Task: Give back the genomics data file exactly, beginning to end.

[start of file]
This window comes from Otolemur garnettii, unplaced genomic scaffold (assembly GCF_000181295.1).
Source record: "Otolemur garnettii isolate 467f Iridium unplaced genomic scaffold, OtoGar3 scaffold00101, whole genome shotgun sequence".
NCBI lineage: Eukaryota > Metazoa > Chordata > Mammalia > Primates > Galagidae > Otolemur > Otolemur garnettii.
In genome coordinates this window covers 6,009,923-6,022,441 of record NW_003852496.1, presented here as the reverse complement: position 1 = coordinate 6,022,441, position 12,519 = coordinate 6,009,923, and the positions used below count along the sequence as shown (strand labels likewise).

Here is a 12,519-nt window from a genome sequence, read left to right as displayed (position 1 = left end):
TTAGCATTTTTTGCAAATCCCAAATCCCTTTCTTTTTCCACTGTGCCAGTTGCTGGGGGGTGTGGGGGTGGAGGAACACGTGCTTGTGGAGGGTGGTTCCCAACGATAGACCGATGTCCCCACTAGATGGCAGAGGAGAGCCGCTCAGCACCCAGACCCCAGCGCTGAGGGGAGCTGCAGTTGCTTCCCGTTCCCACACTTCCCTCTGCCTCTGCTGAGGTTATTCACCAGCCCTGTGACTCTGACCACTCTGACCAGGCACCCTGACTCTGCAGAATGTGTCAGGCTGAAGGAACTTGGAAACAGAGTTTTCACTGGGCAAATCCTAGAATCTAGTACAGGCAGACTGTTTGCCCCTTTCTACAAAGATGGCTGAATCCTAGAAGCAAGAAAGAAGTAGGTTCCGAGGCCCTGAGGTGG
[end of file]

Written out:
This window comes from Otolemur garnettii, unplaced genomic scaffold (assembly GCF_000181295.1).
Source record: "Otolemur garnettii isolate 467f Iridium unplaced genomic scaffold, OtoGar3 scaffold00101, whole genome shotgun sequence".
NCBI lineage: Eukaryota > Metazoa > Chordata > Mammalia > Primates > Galagidae > Otolemur > Otolemur garnettii.
In genome coordinates this window covers 6,009,923-6,022,441 of record NW_003852496.1, presented here as the reverse complement: position 1 = coordinate 6,022,441, position 12,519 = coordinate 6,009,923, and the positions used below count along the sequence as shown (strand labels likewise).

Here is a 12,519-nt window from a genome sequence, read left to right as displayed (position 1 = left end):
TTAGCATTTTTTGCAAATCCCAAATCCCTTTCTTTTTCCACTGTGCCAGTTGCTGGGGGGTGTGGGGGTGGAGGAACACGTGCTTGTGGAGGGTGGTTCCCAACGATAGACCGATGTCCCCACTAGATGGCAGAGGAGAGCCGCTCAGCACCCAGACCCCAGCGCTGAGGGGAGCTGCAGTTGCTTCCCGTTCCCACACTTCCCTCTGCCTCTGCTGAGGTTATTCACCAGCCCTGTGACTCTGACCACTCTGACCAGGCACCCTGACTCTGCAGAATGTGTCAGGCTGAAGGAACTTGGAAACAGAGTTTTCACTGGGCAAATCCTAGAATCTAGTACAGGCAGACTGTTTGCCCCTTTCTACAAAGATGGCTGAATCCTAGAAGCAAGAAAGAAGTAGGTTCCGAGGCCCTGAGGTGG